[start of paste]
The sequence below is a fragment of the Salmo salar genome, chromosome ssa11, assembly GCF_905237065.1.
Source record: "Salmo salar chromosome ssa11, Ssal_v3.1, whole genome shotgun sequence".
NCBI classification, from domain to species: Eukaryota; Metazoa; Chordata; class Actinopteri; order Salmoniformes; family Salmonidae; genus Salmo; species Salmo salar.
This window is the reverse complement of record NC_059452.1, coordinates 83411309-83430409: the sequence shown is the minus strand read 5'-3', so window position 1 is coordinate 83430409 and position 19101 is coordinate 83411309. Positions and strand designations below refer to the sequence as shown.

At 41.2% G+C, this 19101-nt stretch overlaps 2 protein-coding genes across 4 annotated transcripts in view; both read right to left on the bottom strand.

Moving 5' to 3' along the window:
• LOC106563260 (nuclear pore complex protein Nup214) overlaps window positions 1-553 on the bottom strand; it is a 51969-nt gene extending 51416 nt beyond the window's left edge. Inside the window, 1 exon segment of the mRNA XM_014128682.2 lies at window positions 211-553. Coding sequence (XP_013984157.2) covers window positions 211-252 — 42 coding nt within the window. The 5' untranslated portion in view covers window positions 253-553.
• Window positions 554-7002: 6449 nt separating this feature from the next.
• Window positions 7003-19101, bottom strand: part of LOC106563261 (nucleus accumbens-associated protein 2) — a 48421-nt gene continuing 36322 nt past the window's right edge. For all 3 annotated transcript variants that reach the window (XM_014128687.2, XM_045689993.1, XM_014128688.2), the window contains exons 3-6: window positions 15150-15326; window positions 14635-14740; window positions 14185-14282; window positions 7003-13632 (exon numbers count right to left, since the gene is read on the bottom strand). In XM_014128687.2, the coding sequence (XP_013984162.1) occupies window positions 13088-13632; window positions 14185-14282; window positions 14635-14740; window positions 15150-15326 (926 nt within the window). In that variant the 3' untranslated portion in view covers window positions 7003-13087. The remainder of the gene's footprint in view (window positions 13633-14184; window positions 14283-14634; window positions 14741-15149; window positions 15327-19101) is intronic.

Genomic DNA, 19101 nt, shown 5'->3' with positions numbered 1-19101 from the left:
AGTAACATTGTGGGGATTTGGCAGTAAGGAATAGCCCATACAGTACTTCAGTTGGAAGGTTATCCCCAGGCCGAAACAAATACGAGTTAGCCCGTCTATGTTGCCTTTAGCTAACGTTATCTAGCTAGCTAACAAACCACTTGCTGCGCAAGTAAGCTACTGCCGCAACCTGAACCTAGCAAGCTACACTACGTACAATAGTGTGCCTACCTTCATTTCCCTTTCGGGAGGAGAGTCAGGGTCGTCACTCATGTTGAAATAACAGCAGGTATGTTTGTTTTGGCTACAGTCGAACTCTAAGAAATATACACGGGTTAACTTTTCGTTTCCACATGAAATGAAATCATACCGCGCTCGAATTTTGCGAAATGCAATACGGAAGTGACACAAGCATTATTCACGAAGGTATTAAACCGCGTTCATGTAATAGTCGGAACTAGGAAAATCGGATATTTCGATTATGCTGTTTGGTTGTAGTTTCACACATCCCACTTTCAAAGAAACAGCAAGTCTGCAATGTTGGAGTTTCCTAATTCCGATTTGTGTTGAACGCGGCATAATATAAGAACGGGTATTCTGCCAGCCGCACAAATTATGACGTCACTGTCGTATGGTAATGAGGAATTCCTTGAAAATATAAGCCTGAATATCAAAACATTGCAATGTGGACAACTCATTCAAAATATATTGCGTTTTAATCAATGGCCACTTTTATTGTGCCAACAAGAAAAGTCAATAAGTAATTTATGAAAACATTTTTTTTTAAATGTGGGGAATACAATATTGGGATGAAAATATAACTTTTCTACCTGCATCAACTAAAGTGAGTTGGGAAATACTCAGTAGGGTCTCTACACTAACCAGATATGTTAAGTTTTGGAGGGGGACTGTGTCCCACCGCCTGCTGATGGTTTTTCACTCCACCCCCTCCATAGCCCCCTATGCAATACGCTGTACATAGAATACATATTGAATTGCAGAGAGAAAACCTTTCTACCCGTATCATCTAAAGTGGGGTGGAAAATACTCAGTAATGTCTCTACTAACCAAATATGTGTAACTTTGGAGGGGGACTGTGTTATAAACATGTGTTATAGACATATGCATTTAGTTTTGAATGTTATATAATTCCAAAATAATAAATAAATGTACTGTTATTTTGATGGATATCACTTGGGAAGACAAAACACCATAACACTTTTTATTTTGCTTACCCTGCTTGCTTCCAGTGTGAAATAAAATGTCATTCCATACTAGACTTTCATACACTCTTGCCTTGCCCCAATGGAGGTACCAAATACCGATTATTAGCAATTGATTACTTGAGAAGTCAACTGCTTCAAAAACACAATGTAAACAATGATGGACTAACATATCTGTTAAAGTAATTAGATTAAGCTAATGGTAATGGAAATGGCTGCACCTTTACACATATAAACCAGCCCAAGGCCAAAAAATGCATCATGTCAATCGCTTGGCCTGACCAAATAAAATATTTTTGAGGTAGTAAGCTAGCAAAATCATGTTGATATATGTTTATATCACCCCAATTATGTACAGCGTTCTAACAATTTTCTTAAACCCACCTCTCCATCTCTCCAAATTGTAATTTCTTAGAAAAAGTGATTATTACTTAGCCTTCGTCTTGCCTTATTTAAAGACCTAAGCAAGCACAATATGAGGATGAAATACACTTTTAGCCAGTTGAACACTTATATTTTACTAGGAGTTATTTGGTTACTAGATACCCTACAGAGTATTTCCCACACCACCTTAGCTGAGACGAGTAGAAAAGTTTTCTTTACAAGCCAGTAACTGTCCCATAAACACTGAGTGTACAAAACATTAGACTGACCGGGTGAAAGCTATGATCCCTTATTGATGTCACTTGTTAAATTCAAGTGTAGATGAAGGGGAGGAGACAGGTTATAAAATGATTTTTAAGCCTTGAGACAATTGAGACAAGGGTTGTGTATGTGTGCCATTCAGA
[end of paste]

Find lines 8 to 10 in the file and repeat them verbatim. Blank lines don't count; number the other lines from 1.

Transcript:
• Window positions 554-7002: 6449 nt separating this feature from the next.
• Window positions 7003-19101, bottom strand: part of LOC106563261 (nucleus accumbens-associated protein 2) — a 48421-nt gene continuing 36322 nt past the window's right edge. For all 3 annotated transcript variants that reach the window (XM_014128687.2, XM_045689993.1, XM_014128688.2), the window contains exons 3-6: window positions 15150-15326; window positions 14635-14740; window positions 14185-14282; window positions 7003-13632 (exon numbers count right to left, since the gene is read on the bottom strand). In XM_014128687.2, the coding sequence (XP_013984162.1) occupies window positions 13088-13632; window positions 14185-14282; window positions 14635-14740; window positions 15150-15326 (926 nt within the window). In that variant the 3' untranslated portion in view covers window positions 7003-13087. The remainder of the gene's footprint in view (window positions 13633-14184; window positions 14283-14634; window positions 14741-15149; window positions 15327-19101) is intronic.

Genomic DNA, 19101 nt, shown 5'->3' with positions numbered 1-19101 from the left: